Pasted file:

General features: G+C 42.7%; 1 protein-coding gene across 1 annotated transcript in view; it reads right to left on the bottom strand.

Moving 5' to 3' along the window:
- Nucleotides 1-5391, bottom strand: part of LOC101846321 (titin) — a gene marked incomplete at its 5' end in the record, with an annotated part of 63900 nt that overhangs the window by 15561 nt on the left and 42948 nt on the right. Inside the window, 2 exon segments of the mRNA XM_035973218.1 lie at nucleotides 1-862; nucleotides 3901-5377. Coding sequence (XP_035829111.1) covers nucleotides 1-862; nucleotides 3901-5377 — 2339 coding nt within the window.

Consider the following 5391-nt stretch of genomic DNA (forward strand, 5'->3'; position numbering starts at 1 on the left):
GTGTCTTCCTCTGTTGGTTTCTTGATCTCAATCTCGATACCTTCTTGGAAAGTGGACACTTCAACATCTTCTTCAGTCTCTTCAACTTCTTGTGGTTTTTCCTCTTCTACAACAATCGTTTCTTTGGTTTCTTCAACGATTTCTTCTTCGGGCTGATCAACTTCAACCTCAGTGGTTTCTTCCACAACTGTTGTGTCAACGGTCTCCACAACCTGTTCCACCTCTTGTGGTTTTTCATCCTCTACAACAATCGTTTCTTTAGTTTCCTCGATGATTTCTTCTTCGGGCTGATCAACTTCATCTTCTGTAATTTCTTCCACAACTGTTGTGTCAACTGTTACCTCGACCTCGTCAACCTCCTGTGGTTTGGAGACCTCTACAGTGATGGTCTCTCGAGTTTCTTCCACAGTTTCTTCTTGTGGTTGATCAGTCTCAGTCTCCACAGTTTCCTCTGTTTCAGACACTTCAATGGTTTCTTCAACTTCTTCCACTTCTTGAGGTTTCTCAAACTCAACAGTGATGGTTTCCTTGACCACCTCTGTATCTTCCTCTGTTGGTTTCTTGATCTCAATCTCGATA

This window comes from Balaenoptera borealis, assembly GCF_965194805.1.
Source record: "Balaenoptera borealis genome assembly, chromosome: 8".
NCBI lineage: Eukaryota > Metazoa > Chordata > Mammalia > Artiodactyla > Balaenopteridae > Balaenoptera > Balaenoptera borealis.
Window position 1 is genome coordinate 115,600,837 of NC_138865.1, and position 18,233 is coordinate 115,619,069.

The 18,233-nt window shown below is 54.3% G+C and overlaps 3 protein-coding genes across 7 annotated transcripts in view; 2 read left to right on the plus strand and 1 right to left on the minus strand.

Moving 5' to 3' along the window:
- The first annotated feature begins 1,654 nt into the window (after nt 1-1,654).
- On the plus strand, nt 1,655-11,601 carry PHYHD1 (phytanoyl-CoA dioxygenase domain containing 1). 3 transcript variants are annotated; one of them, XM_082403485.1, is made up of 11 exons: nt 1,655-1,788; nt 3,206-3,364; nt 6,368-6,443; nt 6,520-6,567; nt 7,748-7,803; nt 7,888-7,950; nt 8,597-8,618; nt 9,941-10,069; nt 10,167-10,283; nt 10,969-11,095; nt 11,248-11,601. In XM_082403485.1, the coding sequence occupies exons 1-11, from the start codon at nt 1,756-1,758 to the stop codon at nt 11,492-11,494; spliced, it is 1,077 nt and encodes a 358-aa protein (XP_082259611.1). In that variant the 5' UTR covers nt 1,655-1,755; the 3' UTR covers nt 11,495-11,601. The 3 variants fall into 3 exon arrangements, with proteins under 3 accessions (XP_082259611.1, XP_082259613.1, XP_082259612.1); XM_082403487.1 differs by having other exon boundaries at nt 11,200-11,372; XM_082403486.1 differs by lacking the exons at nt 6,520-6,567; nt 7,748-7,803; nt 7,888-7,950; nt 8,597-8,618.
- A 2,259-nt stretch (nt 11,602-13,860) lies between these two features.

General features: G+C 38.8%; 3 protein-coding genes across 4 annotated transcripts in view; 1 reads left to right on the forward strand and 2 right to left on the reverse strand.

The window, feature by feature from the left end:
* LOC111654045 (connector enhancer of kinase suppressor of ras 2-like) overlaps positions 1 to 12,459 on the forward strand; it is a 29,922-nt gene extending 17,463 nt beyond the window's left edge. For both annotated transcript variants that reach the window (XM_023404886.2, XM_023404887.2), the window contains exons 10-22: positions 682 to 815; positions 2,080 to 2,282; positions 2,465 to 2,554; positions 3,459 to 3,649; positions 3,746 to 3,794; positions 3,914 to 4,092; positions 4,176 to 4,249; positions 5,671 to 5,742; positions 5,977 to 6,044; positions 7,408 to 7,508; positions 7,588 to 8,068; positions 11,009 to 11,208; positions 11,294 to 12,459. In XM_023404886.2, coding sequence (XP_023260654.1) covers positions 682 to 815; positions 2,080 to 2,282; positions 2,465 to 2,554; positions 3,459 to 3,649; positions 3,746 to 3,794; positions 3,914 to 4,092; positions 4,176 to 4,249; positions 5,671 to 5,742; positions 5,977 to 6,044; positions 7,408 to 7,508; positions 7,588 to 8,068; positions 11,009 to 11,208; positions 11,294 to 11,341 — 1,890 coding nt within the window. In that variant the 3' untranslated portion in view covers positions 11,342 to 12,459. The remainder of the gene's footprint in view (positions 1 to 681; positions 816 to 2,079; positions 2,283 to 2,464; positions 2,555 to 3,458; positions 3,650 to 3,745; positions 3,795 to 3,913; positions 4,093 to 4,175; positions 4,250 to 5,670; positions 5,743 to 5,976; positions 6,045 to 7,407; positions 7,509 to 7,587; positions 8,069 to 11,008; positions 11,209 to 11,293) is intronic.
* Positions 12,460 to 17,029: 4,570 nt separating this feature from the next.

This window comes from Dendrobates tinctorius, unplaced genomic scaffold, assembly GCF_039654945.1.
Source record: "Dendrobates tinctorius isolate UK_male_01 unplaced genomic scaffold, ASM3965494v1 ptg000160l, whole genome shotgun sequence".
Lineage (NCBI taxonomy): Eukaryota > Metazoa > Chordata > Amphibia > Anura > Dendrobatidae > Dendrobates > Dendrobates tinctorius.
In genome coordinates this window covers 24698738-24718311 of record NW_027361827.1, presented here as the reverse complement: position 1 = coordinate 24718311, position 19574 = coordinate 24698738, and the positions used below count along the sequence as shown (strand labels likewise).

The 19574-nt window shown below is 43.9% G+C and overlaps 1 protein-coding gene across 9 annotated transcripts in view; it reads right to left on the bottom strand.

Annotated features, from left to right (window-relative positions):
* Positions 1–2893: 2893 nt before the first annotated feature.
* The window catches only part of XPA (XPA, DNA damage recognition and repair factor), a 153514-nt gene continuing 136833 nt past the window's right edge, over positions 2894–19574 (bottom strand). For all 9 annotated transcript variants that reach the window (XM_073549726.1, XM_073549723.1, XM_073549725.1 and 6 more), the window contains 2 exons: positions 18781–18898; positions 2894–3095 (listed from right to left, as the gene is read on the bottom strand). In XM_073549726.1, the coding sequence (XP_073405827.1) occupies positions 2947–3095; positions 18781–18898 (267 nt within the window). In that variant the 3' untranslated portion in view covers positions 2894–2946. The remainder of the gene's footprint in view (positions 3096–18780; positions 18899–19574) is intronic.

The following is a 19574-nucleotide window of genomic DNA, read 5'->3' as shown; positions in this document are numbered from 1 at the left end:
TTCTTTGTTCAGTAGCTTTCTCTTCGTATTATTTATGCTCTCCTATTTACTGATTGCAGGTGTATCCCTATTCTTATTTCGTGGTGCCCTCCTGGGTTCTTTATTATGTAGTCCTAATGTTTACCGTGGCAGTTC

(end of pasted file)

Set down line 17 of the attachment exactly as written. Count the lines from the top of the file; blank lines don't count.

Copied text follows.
* LOC111654045 (connector enhancer of kinase suppressor of ras 2-like) overlaps positions 1 to 12,459 on the forward strand; it is a 29,922-nt gene extending 17,463 nt beyond the window's left edge. For both annotated transcript variants that reach the window (XM_023404886.2, XM_023404887.2), the window contains exons 10-22: positions 682 to 815; positions 2,080 to 2,282; positions 2,465 to 2,554; positions 3,459 to 3,649; positions 3,746 to 3,794; positions 3,914 to 4,092; positions 4,176 to 4,249; positions 5,671 to 5,742; positions 5,977 to 6,044; positions 7,408 to 7,508; positions 7,588 to 8,068; positions 11,009 to 11,208; positions 11,294 to 12,459. In XM_023404886.2, coding sequence (XP_023260654.1) covers positions 682 to 815; positions 2,080 to 2,282; positions 2,465 to 2,554; positions 3,459 to 3,649; positions 3,746 to 3,794; positions 3,914 to 4,092; positions 4,176 to 4,249; positions 5,671 to 5,742; positions 5,977 to 6,044; positions 7,408 to 7,508; positions 7,588 to 8,068; positions 11,009 to 11,208; positions 11,294 to 11,341 — 1,890 coding nt within the window. In that variant the 3' untranslated portion in view covers positions 11,342 to 12,459. The remainder of the gene's footprint in view (positions 1 to 681; positions 816 to 2,079; positions 2,283 to 2,464; positions 2,555 to 3,458; positions 3,650 to 3,745; positions 3,795 to 3,913; positions 4,093 to 4,175; positions 4,250 to 5,670; positions 5,743 to 5,976; positions 6,045 to 7,407; positions 7,509 to 7,587; positions 8,069 to 11,008; positions 11,209 to 11,293) is intronic.